Miley's grotesque, functioning in a space of excess that people do not know how to handle. She is delivering more than we can cope with. “I know what I'm doing. I know I'm shocking you”, she says. We are used to celebrities hiding, covering themselves in private, a sense of shrouding, even shyness. Miley doesn’t tease; she’s laid it all out for the magazines to pick up and for us to hold in our hands and ogle with our eyes. Via her videos, Instagram and social media, Miley has given unfettered access to her body as well as her voice -- something that the media and fans hungrily seek out regardless. The only surprise on offer is that she might not be the potential car-crash people think she is. In a private message she reads out loud from Pharrell (in the MTV documentary Miley: The Movement): “You’re not a train-wreck. You’re the train pulling everyone else along.” Physically speaking, she appears fit and muscular, the self-possession she displayed recently hosting on Saturday Night Live suggesting that she’s got things wrapped up pretty tight. Unfortunately, this means her stab at Sinead’s mental health was particularly below the belt. Yet while O’Connor should be applauded for speaking up about something she feels strongly about - and the very real issue of objectification in pop music - Miley seems like the wrong target. Frankly, I find the power of Disney-sanctioned family content to instill princess complexes in little girls a lot more damaging than the surreal image of a short-haired woman in a thong leotard that seems to be on backwards . Again, it is the transformation that creates discomfort; a quick glance over the shoulder at the ghost of Miley-past a shimmering mirage of long-haired wholesomeness, while the reality (tacit projection of pink-pop-princess feminine ideals) is solidly problematic. Miley Stewart/Hannah Montana's influence was widespread and largely unchallenged; she presented a figure that fitted comfortably into our normative expectations of what young women are/could be like. Perhaps it is this template simplicity that – while not only being pretty boring – helps to breed a culture of unthoughtful criticism, blanket rejection and mockery of modes of femininity strive for a space beyond the one sustained by characters akin to Hannah Montana.
There’s another ominously large and noisy player so far absent in this argument -- one seized upon by Sinead O’Connor along with others as purest evil at work; and just so things don’t get too personal, it’s one that relieves Miley and all other young pop-stars of responsibility, autonomy and independence: the ‘i-word’ – industry. We love the i-word as a means of explaining away an unprecedented success (Lorde). We love the i-word as a means of justifying unpredictable or unexpected behaviour. Miley has cut her hair (‘ALL THIS IS CLEARLY A CRY FOR HELP ’; deeann, August 14, 2012 20:27), Miley can’t keep her tongue in her mouth (‘I just wanted to say that whoever photoshopped a clean tongue on Miley deserves a beautiful golden medal of valor and excellence’; Wanted, 25 September, 2013, 10:58), Miley is twerking in a unicorn suit (‘she dosent have a butt for it,my grandma can do better’; ItsNouf, August 2013). Miley can’t do enough, so she keeps doing more.
In O’Connor’s follow-up interview to her open letter she claimed that the industry itself is corrupt and that regardless of what she says, Miley is no longer in control of her decisions. While I’m neither a purveyor nor an unconditional supporter of the pop music industry myself, Sinead’s spirit of motherliness surprisingly assumes that outlandish and difficult sexuality (what Sinead herself strived for at her peak) must be mere puppetry, controlled by record executives and a PR team. I would argue to the contrary – prior to recording Bangerz, Miley split from both her label and manager -- “I really wanted to stay with my manager, but I feel like this… would have scared them. I just don't think they would've had as much faith in what I'm doing” – teaming up instead with Britney’s manager Larry Rudolph. As for assuming that the notorious Richardson is in part responsible for Miley’s hyper-sexual image; Miley’s since revealed the now infamous mallet-lick in the Wrecking Ball video was her own ad-lib: “They didn't tell me it was painted, so I was licking it, and they were like, 'Don't lick that!’” (Rolling Stone.)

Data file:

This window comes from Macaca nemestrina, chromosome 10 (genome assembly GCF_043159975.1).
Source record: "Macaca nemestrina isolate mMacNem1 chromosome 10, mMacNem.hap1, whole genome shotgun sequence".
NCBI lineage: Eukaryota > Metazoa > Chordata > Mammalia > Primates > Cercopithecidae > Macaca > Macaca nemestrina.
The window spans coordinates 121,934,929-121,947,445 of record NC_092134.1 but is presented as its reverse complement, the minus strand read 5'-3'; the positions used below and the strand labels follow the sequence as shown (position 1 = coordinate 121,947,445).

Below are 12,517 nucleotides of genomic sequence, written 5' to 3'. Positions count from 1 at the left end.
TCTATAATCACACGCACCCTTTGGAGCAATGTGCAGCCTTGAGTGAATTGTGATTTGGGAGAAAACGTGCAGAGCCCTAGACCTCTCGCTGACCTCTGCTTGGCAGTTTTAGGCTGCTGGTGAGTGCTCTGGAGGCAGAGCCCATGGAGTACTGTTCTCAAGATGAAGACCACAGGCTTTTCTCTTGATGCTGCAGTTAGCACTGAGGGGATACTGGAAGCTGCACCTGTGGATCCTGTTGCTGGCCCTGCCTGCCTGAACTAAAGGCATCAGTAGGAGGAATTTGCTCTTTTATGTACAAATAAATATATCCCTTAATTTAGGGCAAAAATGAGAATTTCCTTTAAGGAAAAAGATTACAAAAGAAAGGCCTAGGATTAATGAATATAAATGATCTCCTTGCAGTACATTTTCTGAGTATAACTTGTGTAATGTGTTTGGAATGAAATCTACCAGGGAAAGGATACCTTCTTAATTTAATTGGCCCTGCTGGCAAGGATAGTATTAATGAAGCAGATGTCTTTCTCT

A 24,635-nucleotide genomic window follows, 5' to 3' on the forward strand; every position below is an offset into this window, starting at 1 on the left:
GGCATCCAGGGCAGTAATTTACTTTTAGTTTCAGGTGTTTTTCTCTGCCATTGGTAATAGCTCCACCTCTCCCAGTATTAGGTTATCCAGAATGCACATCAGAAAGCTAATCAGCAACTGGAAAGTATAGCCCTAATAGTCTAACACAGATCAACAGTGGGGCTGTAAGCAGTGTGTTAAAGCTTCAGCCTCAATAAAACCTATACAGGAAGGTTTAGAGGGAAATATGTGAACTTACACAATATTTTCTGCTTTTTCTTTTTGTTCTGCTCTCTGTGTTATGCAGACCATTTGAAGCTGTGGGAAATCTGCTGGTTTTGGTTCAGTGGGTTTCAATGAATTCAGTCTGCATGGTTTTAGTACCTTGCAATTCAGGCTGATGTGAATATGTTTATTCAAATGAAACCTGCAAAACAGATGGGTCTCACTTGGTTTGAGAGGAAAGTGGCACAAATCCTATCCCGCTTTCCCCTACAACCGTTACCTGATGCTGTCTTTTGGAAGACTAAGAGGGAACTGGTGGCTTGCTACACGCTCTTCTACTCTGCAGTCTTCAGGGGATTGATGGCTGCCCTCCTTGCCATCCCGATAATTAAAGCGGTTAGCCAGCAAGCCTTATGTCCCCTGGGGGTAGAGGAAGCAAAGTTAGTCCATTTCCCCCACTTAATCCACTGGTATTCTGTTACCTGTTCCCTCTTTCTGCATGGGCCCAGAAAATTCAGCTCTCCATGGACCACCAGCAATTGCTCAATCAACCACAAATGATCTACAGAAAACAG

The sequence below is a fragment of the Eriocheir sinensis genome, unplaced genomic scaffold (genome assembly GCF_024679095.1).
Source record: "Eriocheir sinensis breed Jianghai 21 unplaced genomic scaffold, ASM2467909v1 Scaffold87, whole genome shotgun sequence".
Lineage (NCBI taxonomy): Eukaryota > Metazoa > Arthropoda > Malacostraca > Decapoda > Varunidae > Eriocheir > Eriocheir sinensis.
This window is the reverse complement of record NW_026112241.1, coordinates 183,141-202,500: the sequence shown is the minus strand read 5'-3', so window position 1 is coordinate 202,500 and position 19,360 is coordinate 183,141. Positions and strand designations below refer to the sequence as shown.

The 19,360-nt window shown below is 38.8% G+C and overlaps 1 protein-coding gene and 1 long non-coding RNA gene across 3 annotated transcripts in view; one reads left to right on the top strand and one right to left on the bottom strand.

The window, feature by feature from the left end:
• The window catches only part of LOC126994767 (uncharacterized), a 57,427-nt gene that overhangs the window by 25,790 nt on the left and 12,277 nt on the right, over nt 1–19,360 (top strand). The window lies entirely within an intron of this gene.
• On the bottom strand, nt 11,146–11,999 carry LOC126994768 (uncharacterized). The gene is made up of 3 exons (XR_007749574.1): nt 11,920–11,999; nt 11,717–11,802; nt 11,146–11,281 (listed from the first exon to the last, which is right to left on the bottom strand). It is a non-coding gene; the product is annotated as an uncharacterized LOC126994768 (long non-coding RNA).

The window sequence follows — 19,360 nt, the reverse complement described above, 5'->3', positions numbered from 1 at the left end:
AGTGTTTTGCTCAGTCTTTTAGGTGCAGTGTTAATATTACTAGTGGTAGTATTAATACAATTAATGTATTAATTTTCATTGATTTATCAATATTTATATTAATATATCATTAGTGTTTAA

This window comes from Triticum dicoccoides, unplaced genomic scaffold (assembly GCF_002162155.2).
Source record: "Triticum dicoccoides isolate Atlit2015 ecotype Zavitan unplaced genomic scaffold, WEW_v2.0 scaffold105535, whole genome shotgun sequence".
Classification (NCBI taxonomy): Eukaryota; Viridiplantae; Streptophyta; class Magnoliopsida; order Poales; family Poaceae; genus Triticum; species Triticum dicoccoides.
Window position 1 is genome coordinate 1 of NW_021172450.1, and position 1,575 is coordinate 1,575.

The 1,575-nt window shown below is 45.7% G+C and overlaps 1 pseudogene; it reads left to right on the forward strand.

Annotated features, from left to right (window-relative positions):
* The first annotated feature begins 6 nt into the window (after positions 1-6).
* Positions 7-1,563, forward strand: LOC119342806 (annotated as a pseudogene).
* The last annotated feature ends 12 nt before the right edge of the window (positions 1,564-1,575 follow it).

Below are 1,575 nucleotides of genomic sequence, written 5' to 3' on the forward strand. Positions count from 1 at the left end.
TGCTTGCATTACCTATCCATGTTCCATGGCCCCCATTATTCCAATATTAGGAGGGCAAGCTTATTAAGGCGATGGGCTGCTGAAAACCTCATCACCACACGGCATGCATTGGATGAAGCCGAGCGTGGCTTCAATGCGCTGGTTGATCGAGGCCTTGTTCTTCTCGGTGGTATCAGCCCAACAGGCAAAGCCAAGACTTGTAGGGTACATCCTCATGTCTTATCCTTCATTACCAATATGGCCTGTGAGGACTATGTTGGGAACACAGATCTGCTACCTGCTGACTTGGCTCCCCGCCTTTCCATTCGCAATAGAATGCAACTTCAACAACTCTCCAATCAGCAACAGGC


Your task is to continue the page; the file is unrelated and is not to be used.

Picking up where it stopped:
While O’Connor makes a valid observation that the visuals distract from the quality of the music, the claim that the music is being ‘murdered’ assumes a nostalgic and clearly anachronistic view of the past. O’Connor ignores the way the music industry has been structured for decades and the radical pathways opening in the distribution of music today. ‘Folk’ music doesn’t sound like it did in the 1960s. ‘Punk’ music doesn’t sound like it did in the ‘70s and ‘80s. O’Connor also made the mistake of using David Bowie as an example of a ‘true artist’ - one who was – yup – sexually transgressive and radical for his time. What's more, Miley's had a lifetime of this biz already and is certainly no stranger to its wiles and woes, having grown up with Achy-Breaky Billy and co. She knows no other world.
As unthinking outrage and distaste is fading into collective exhaustion and boredom (at least until the next tongue is poked or the next nipple flashed), perhaps we'll see Miley stumble and fall and shakily stand agai, a la her Disney childstar counterpart Britney Spears, though it’s familiar headline fodder. If that’s what everyone’s waiting for, it's a shame about the sober professionalism and self-deprecating humour Miley displayed on SNL last month – that was a real wet blanket for her crazy-girl image; not to mention her breath-taking, self-possessed performance of ‘Wrecking Ball’ wearing – what's that? – a baggy t-shirt (albeit sans pants, Rihanna-style). So, as for the crash and burn? It seems much more likely that Miley’s performances will, as mentioned on on the show, see the demise of American civilisation as we know it. Sarcasm aside, her new music speaks for itself. Shock factor fades; good songs do not.
We don’t know how to deal with Miley. She’s hard to digest. She’s funny, sexy, gross, stupid, even smart. She talks about creating a movement, about taking over the world, then in the same breath pulls a ‘why so serious?’ When she cuts her hair she’s called butch and compared to Ellen Degeneres (pure homophobia; I for one would be flattered). When she loses weight, she’s on drugs. When she sticks her tongue out, she’s got candida. There haven’t been many moments in recent pop history when people have been confronted with female sexuality as big, broad, weird and far-reaching as this, and certainly not accompanied by hard-hitting, well-produced pop music. The image of a wrecking ball has not felt this apt for some time.